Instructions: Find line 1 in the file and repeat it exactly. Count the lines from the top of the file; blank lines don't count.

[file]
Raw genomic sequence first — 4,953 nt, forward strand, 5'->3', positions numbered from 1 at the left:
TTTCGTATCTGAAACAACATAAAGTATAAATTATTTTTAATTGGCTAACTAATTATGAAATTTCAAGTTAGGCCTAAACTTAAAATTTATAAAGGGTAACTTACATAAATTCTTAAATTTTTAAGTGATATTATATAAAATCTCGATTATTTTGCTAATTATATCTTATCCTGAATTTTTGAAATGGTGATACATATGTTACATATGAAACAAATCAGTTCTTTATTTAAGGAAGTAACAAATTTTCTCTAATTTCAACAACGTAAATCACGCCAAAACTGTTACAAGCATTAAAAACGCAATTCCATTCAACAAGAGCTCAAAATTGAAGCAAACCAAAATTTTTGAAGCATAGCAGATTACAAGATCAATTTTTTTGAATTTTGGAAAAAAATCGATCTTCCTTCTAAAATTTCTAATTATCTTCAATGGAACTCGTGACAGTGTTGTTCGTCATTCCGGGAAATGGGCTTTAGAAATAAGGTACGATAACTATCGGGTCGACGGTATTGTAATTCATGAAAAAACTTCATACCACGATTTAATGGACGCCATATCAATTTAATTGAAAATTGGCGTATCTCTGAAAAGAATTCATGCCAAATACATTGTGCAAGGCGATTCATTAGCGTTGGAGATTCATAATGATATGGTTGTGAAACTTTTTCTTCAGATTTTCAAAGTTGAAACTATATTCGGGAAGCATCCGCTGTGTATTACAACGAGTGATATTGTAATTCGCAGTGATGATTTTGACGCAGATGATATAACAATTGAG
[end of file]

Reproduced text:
Raw genomic sequence first — 4,953 nt, forward strand, 5'->3', positions numbered from 1 at the left: